Prescription and Over-the-Counter Medications
This information is available from PAD’s Parent & Community Handbook, 7th edition.
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Young people have reported the non-medical use of prescription and over-the counter medicines for many years. Prescription drugs include stimulants and tranquillizers/sedatives such as Xanax, Valium and Ativan. Prescription pain relievers (used without a prescription) were the fourth most commonly used drug by Ontario students in 2011.
Prescription Pain Relievers (Opioids)
Of particular concern are the class of drugs known as “opioids” – the pain relievers like Percodan, Percocet, Tylenol #3, codeine and Demerol that are available with a prescription. The misuse of these drugs is a growing problem in Canada. Youth report that they are using prescription pain killers for non-medical purposes. The majority of them get them from home. One drug that has received increased attention is “OxyContin” which was the trademark name for a prescription time-released pain medication. The pill contains a large amount of its painkiller ingredient (oxycodone) and was effective to take when used as prescribed because it slowly released the active ingredient. However when the pill was crushed or chewed all the ingredients were released at once and the effects were very harmful. While OxyContin itself has been replaced by the manufacturer with a safer, tamper resistant alternative (OxyNeo), a generic form of slow-release oxycodone has been produced and there are concerns about abuse of these products.
- The person may feel a rush of intense pleasure (euphoria), similar to heroin
- The respiratory system may be depressed resulting in breathing problems- a severe respiratory reaction can cause death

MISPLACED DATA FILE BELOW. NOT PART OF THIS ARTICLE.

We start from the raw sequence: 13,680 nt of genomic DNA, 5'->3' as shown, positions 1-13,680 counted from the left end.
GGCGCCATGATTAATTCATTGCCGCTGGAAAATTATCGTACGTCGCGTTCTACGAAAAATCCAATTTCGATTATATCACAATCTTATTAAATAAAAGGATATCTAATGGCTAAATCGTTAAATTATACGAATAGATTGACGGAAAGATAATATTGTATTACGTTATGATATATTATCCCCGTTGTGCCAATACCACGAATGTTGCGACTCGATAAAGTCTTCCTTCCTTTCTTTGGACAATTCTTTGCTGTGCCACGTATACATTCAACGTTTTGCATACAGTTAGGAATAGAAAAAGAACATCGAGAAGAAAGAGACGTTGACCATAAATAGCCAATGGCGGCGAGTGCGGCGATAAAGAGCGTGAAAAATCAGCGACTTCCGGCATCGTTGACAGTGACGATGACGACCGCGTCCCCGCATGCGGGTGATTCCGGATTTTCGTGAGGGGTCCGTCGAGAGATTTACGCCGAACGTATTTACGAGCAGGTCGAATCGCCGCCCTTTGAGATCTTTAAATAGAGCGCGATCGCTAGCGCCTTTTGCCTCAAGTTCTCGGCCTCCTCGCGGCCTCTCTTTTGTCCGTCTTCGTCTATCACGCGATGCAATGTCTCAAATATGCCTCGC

- The person may experience constipation, nausea, dizziness, vomiting, dry mouth, sweating and weakness
- Long term use can result in physical dependence and addiction
Stimulants are a class of drugs that speed up the central nervous system and cause a boost of energy and alertness. They can be used to lose weight or to keep someone awake. Effects include feelings of restlessness, a sense of being powerful, anxiety and nervousness, and aggression. They increase the heart rate and blood pressure and can result in seizures and heart failure.
ADHD drugs, also known as “study drugs” are stimulants prescribed for people (usually children and youth) with ADHD (Attention Deficit/Hyperactivity Disorder). These drugs include Ritalin, Concerta, Adderall and Dexedrine. Used carefully for medical reasons, they can be effective in helping a child with ADHD focus better and control impulsive behaviour. They can, however, be misused as recreational drugs. Users can swallow the drug or crush it and snort it. It can cause euphoria, wakefulness and suppress a person’s appetite.
Over-the-Counter Cough and Cold Medication
A common ingredient in many cough and cold medicines available without a prescription is DXM or dextromethorphan, used as a cough suppressant. However, about 7% of students report using large doses of these medications to get high. High doses can cause hallucinations and feelings of being dissociated and lead to irrational and dangerous behaviour. As well, there is a risk of liver damage, heart attack and strokes.